By Ariel Worthy
The Birmingham Times
Lisa McNair knows the positive impact of having a pet in the home.
Growing up with a dog in the house was great therapy, said McNair, executive assistant at Hand In Paw (HIP), a Birmingham, Ala.–based nonprofit.
“My dog was my friend,” McNair said. “I was a homebody. I loved going out in the backyard with my dog and playing with him. Dogs are so smart, and they give you so much unconditional love.”
At HIP, volunteers and their pets provide animal-assisted therapy. Each participant is trained with a pet and then visits people in nursing homes, hospitals, and various facilities throughout the city.
McNair, who has been working at HIP since 2006, said she would like to see more diversity in the organization.
“It’s not because we’re not trying, but we would love to have more African-Americans bring their pets and be part of our team,” she said. “We would like more young African-Americans to be part of our junior board and participate or volunteer in any way they’d like.
HIP offers three primary programs: Pawsitive Living; Petscription; and Sit, Stay, Read.
Pawsitive Living is a 12-week anger-management program for at-risk youth.
“We have animals incorporated in the programs,” said McNair. “A lot of children might be standoffish with adults, but having a dog there might calm them or make them open up more.”
Petscription is a therapeutic program through which animals and their owners go to hospitals, nursing homes, and various facilities to visit patients.
“It’s been proven that being around animals can help decrease blood pressure,” McNair said. “There was a child who had been in an accident that left her paralyzed. She had not smiled since the accident, and had been very sad. The nurse took the girl’s hand to let her pet the dog, and the girl began to smile.”
Petscription is not just for hospital patients, McNair said: “We’ve taken dogs to nursing homes, as well. There have been cases in which a person has been despondent and hasn’t spoken for days or weeks. When a dog is put in the bed, the person starts talking about his or dog and just comes back to life.”
Sit, Stay, Read is a program in schools throughout the Jefferson and Tuscaloosa counties for children who have trouble reading.
“Weekly, the kids meet with these therapy teams and read to the dogs,” McNair said. “It’s great because [the dogs] are nonjudgmental, so if the student messes up a word the dog isn’t going to say, ‘Aw, you messed that up. Read that over again.’ The kids push through and do a better job to improve their reading skills.”
It wasn’t until after joining HIP that McNair, who is “over 40,” said she recognized the fear of dogs in the black community.
“I think the fear hails back to the civil rights times, when dogs were used to attack African-Americans,” she said. “When I started working at HIP, they said, ‘Ask some of your friends to volunteer.’ When I thought about it, I realized that only one of my friends had a dog.”
HIP tried to break the stigma of dogs being dangerous last year at the Birmingham Civil Rights Institute.
“Last year, HIP brought inner-city school kids and therapy teams in and showed them that dogs can be used for many good things, and they can be helpful and kind,” she said.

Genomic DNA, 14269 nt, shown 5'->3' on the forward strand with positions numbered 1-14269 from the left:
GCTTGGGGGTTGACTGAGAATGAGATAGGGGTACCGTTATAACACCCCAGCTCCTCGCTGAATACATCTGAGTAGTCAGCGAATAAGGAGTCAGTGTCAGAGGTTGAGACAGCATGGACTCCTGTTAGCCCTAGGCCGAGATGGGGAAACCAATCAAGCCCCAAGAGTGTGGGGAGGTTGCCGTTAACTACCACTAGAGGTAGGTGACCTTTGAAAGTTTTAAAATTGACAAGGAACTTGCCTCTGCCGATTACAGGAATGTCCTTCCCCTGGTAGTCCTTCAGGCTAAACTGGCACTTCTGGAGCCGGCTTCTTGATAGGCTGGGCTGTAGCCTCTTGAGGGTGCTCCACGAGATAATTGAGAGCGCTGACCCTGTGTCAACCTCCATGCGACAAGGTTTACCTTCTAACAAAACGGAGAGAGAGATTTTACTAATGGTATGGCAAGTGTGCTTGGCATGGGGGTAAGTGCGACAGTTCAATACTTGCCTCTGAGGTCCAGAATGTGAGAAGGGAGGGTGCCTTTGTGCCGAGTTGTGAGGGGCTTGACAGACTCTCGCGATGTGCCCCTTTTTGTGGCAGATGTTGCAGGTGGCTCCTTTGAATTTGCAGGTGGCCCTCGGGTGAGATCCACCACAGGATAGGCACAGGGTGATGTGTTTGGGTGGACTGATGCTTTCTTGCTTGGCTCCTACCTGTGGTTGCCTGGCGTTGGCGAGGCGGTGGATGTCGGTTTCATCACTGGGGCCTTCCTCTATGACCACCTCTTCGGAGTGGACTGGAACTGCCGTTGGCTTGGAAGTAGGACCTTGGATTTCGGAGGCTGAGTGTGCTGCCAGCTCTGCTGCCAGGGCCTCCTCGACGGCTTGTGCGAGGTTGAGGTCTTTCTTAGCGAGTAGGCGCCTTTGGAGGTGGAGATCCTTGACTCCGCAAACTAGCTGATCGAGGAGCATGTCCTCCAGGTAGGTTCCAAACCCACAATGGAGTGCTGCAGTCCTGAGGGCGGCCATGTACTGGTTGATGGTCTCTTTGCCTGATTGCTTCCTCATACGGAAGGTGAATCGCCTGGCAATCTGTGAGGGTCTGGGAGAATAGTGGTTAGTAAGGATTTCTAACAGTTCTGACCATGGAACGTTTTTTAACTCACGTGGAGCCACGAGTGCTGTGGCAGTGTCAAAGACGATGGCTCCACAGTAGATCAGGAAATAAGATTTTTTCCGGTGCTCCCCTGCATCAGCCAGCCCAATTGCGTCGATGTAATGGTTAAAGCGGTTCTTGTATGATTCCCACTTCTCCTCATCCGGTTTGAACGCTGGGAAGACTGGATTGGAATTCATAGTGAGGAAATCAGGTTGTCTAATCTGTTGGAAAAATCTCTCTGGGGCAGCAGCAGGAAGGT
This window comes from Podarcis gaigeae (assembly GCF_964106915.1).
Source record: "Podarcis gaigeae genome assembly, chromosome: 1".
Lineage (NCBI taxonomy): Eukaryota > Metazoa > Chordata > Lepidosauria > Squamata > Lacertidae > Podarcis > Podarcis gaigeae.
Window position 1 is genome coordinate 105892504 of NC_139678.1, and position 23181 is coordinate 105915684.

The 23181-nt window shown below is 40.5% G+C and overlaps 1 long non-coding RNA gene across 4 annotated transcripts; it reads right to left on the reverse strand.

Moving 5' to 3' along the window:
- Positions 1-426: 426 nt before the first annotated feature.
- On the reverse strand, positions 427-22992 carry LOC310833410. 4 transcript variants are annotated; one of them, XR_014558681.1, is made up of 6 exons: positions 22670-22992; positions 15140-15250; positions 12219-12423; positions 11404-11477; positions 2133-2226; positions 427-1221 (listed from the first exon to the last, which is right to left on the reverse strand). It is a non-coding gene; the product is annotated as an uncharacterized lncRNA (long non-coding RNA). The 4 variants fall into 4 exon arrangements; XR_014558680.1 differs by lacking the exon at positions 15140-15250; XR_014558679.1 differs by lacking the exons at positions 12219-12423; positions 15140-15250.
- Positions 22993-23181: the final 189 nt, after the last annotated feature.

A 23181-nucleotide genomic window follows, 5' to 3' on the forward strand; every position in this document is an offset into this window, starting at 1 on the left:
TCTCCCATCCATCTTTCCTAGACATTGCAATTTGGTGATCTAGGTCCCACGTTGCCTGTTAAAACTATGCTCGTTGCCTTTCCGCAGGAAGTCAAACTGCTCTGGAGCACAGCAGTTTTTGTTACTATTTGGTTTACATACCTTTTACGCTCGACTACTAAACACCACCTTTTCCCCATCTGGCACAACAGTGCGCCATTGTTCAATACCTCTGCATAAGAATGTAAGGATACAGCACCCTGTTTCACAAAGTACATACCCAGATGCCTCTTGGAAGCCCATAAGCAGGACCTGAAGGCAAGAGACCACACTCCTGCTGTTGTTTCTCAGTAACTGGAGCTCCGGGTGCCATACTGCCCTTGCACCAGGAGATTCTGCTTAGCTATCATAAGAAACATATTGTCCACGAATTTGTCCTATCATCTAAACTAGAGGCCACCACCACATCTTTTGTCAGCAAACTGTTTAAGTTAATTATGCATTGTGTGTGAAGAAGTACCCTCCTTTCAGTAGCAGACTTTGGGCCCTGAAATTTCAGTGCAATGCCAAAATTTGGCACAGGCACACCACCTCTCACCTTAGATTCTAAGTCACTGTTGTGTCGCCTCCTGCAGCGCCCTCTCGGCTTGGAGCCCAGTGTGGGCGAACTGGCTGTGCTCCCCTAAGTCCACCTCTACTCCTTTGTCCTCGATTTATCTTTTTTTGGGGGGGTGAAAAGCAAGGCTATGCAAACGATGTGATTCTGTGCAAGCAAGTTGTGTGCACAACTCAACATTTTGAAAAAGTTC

Very Different World
McNair knows how having a dog has helped her get through difficult times. McNair’s oldest sister, Denise, was the youngest victim in the Sixteenth Street Baptist Church bombing. Although McNair never met her sister, the bombing has always been part of her life.
“It’s my oldest memory, knowing that she was killed,” McNair said. “For about the next 20 years after she was killed we attended that church, and it was always a sad thing to know I had a big sister that I never got to meet and got to know, and that she was taken in such a sad and tragic way.”
Although she never met her sister, NcNair keeps Denise’s legacy alive by telling her story. McNair travels across the nation and talks about civil rights, the bombing, and her family.
“When I was first asked to speak about [Denise], I was wondering, ‘How I am going to do this? I never met her.’ But I’d heard many stories from my parents, so I usually just start out with the facts,” she said.
McNair’s parents are the only living parents of the victims. Her father, Chris McNair, is currently 81 and no longer grants interviews.
“Many people don’t know that Denise was the only child when she was killed,” she said. “Denise was 11. My parents tried to have other children, but my mother had not been able to carry another child to full term. So, when Denise died it was particularly devastating because they didn’t know if they could have any more children. But God is good, and He is faithful, and a year and four days after Denise was killed, I was born. My sister Kimberly was born four years after me.”
McNair, who lives on the Southside with her dog, Banjo, is also owner of Posh Photographers and Lisa McNair’s Business & Social Stationery. She is working on her memoir, which she hopes to have done by the anniversary of her sister’s death this fall.
“Many people don’t talk about the generation of children after segregation and what our lives were like in an integrated society. Just a few years before I was born, my sister Denise lived in a world that was very different from mine,” McNair said. “The places I’ve gone, she could never have gone and seen. I did not experience colored water fountains and restrooms. So, there’s a story to be told about my family, my life, and the growing pains of integration from the perspective of an African-American family that had experienced a tragedy.”